Part II in a series on divorce and remarriage.
With millions of Americans now classified as divorced and “newly single, the need to address this topic in a series of articles is unavoidable and necessary. In 1998 there were estimated to be over 19-million divorced adults; that number has grown substantially.
That’s why it’s vitally important that two people enter the marriage covenant putting God first. The beliefs, goals, and plans of two individuals are reflected in one relationship, the marriage—spiritual compatibility is critical. II Corinthians 6:14 says, “Do not be unequally yoked together with unbelievers. For what fellowship has righteousness with lawlessness? And what communion has light with darkness?”
Recall what was said two weeks ago: In the book Sacred Thirst, the author writes, “The bride and groom are standing in front of everyone, looking better than they are ever going to look again, getting so much attention and affirmation. Everybody even stands when they walk in so it’s easy to think this marriage, at least, is about them. It’s not. Just look at the worn-out parents sitting in the first pew—they understand this. The only reason these parents are still married is because long ago they learned how to handle the hurt they caused each other. They know that the last thing you ever want to do with hurt is to let it define you.”
This last statement offers one of the most profound points that I’ve read on brokenness. Those who do not allow hurt to entrap them can turn brokenness into an unbreakable force, but those shackled by past pain are truly imprisoned by it—the walls we build to protect us may eventually imprison us.
When it comes to the topic of divorce, the pendulum often swing to one extreme or the other. On one extreme are those who view divorced men and women as second class citizens who have committed the unpardonable sin. The other extreme embraces no-fault divorce. Neither is helpful.
Many who are currently separated, or recently divorced, can rebuild their marriage, however, far too many are living in the past, failing to move forward. Don’t allow past brokenness to cause future pain. Regret and failure will linger as long as we let them. Scripture is very clear, we are to forget those things that are behind and focus on those things ahead. Philippians 3:13 says, “Brethren, I do not count myself to have apprehended; but one thing I do, forgetting those things which are behind and reaching forward to those things which are ahead.”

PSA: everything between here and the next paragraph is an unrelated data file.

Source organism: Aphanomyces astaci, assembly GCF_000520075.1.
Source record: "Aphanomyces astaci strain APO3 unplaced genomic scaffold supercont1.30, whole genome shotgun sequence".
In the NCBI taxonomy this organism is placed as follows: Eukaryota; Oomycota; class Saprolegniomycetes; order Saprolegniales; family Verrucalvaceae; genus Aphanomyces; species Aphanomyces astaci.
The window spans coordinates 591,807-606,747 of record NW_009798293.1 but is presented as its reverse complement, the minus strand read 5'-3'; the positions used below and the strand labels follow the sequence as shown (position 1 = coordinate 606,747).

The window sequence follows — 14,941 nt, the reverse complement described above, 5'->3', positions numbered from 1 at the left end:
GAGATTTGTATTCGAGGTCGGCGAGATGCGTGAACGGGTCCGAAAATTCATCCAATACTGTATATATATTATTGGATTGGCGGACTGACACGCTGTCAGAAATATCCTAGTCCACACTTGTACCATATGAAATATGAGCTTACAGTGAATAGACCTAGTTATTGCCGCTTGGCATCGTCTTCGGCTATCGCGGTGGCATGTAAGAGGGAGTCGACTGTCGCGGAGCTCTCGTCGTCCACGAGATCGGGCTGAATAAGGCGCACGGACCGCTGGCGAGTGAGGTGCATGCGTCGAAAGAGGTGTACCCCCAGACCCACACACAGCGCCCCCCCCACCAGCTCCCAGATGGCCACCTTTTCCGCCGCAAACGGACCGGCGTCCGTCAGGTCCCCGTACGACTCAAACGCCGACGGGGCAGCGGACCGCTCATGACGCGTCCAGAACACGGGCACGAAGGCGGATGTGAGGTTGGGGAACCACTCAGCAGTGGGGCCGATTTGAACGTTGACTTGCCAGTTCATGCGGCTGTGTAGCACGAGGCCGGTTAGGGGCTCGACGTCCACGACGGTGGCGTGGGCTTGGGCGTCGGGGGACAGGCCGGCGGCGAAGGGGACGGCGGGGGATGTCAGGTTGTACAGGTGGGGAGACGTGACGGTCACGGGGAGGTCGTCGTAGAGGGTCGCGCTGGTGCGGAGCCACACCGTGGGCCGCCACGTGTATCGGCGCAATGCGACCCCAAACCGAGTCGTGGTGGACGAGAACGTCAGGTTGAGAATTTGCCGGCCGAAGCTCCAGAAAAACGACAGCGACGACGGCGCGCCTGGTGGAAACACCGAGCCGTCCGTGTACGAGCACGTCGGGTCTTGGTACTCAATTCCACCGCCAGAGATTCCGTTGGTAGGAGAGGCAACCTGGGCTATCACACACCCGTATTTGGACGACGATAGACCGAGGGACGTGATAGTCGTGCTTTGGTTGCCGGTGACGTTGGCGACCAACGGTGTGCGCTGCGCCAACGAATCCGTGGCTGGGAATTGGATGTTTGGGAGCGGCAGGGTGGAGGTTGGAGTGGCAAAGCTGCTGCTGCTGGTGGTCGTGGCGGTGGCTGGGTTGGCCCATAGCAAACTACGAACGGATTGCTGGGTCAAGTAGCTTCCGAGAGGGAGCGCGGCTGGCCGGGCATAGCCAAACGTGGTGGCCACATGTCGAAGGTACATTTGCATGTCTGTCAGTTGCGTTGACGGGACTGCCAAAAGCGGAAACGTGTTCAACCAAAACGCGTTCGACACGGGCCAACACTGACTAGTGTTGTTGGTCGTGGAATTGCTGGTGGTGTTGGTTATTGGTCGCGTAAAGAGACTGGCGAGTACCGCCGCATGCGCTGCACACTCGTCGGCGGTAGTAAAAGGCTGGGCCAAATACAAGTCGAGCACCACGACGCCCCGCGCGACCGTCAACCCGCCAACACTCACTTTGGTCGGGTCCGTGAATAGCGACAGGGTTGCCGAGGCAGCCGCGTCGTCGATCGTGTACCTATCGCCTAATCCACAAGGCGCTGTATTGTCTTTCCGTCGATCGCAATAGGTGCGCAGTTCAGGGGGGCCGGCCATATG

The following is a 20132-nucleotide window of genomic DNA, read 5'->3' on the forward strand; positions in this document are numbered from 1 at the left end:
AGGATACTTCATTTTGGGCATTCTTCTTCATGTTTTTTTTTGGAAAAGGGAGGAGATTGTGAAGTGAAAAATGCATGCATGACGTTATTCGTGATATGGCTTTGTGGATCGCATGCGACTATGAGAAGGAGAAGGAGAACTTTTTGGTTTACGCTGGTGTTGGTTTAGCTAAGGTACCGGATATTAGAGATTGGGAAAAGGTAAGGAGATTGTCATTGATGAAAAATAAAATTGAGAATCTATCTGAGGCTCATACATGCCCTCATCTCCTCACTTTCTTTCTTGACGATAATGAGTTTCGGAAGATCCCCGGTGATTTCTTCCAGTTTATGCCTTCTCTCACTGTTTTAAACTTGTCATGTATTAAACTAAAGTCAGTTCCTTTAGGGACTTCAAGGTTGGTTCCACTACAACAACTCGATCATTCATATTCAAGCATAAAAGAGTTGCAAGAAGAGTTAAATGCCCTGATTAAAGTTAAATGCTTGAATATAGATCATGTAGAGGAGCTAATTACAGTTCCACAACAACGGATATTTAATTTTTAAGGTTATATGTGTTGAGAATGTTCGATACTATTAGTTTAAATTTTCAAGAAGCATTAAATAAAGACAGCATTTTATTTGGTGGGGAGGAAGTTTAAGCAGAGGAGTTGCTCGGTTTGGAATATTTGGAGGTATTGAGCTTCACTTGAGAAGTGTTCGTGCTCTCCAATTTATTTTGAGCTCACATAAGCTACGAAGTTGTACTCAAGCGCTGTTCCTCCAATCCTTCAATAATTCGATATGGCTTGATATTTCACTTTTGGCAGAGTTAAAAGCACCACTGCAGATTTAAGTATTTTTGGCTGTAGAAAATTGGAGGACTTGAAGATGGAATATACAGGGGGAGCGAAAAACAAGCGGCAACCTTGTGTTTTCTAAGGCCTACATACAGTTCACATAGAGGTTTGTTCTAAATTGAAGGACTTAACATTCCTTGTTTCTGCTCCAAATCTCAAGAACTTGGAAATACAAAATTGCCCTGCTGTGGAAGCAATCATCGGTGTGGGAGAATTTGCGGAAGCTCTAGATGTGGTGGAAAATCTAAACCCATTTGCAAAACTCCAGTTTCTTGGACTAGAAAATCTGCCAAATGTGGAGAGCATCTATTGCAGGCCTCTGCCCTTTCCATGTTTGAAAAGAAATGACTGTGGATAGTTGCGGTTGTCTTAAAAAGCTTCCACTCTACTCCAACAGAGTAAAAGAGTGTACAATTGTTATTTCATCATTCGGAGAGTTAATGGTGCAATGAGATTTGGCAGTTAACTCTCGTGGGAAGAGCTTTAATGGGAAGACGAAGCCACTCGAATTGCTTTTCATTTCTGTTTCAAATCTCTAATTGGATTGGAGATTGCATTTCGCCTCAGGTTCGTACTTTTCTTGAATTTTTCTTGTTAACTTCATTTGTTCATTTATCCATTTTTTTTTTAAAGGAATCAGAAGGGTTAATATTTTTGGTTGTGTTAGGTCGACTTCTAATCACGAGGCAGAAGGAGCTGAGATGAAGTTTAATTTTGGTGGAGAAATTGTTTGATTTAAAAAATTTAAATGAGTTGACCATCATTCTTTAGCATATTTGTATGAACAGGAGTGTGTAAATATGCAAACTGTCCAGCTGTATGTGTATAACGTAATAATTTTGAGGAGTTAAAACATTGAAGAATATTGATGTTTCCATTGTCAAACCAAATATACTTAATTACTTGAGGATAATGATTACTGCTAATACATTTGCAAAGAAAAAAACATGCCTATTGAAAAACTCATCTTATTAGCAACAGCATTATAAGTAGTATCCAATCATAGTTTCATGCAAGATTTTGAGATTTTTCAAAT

I learned that shepherds from time to time broke the legs of lambs that continually wandered from the flock and, thus, the shepherd’s protection. The shepherd would then splint the broken leg and carry the lamb on his shoulders for weeks until the leg had healed. As painful as this was for the lamb, it was necessary to protect it from being ravished by wolves or other predators.
In time, through the broken and dependant relationship, the lamb learned to walk and to remain in the protective presence of his shepherd. This concept was well stated by David in Psalms 51:8, “That the bones You have broken may rejoice,” and Isaiah 53:6, “All we like sheep have gone astray.”
What will it take to bring us back to the Shepherd? A deliberate decision to stay close to the Him can avoid unneeded pain and provide safety and protection; it’s the first step when overcoming brokenness.
As I began writing these articles, they brought to mind the millions of people living with the consequences of a failed marriage; many may have desired to remain faithful to their commitment while their spouse chose to leave.
Life after divorce can be just “existence”—peace and joy have all but left. If this describes you, let me assure you that God desires that peace and joy be restored.
Some of the consequences of divorce will linger, but so will God’s unfailing grace, mercy, love, and forgiveness, and for that we should be continually grateful.